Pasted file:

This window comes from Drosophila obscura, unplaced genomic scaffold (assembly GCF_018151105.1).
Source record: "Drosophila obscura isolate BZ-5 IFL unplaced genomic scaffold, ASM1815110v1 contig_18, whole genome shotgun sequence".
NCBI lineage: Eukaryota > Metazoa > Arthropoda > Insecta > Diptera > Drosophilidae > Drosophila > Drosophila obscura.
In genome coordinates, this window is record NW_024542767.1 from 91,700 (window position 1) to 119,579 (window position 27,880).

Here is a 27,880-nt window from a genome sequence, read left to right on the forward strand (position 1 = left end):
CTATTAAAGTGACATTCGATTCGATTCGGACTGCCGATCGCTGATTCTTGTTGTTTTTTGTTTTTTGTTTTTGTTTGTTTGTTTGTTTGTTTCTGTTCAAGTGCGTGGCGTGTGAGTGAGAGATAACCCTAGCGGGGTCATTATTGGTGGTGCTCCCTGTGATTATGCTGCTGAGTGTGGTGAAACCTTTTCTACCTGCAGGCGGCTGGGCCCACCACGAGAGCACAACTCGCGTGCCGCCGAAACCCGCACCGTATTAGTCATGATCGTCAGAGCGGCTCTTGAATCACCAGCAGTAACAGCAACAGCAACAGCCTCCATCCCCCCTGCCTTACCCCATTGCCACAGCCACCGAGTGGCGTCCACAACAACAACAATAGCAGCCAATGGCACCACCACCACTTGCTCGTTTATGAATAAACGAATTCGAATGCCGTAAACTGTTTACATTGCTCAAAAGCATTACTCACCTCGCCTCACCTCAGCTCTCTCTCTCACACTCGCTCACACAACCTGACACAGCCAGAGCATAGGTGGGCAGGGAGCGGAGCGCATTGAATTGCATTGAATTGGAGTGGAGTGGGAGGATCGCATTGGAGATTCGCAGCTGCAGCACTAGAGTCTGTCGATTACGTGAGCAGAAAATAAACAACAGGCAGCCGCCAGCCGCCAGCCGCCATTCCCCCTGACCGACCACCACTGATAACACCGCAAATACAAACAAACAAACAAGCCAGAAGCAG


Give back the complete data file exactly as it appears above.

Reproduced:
This window comes from Drosophila obscura, unplaced genomic scaffold (assembly GCF_018151105.1).
Source record: "Drosophila obscura isolate BZ-5 IFL unplaced genomic scaffold, ASM1815110v1 contig_18, whole genome shotgun sequence".
NCBI lineage: Eukaryota > Metazoa > Arthropoda > Insecta > Diptera > Drosophilidae > Drosophila > Drosophila obscura.
In genome coordinates, this window is record NW_024542767.1 from 91,700 (window position 1) to 119,579 (window position 27,880).

Here is a 27,880-nt window from a genome sequence, read left to right on the forward strand (position 1 = left end):
CTATTAAAGTGACATTCGATTCGATTCGGACTGCCGATCGCTGATTCTTGTTGTTTTTTGTTTTTTGTTTTTGTTTGTTTGTTTGTTTGTTTCTGTTCAAGTGCGTGGCGTGTGAGTGAGAGATAACCCTAGCGGGGTCATTATTGGTGGTGCTCCCTGTGATTATGCTGCTGAGTGTGGTGAAACCTTTTCTACCTGCAGGCGGCTGGGCCCACCACGAGAGCACAACTCGCGTGCCGCCGAAACCCGCACCGTATTAGTCATGATCGTCAGAGCGGCTCTTGAATCACCAGCAGTAACAGCAACAGCAACAGCCTCCATCCCCCCTGCCTTACCCCATTGCCACAGCCACCGAGTGGCGTCCACAACAACAACAATAGCAGCCAATGGCACCACCACCACTTGCTCGTTTATGAATAAACGAATTCGAATGCCGTAAACTGTTTACATTGCTCAAAAGCATTACTCACCTCGCCTCACCTCAGCTCTCTCTCTCACACTCGCTCACACAACCTGACACAGCCAGAGCATAGGTGGGCAGGGAGCGGAGCGCATTGAATTGCATTGAATTGGAGTGGAGTGGGAGGATCGCATTGGAGATTCGCAGCTGCAGCACTAGAGTCTGTCGATTACGTGAGCAGAAAATAAACAACAGGCAGCCGCCAGCCGCCAGCCGCCATTCCCCCTGACCGACCACCACTGATAACACCGCAAATACAAACAAACAAACAAGCCAGAAGCAG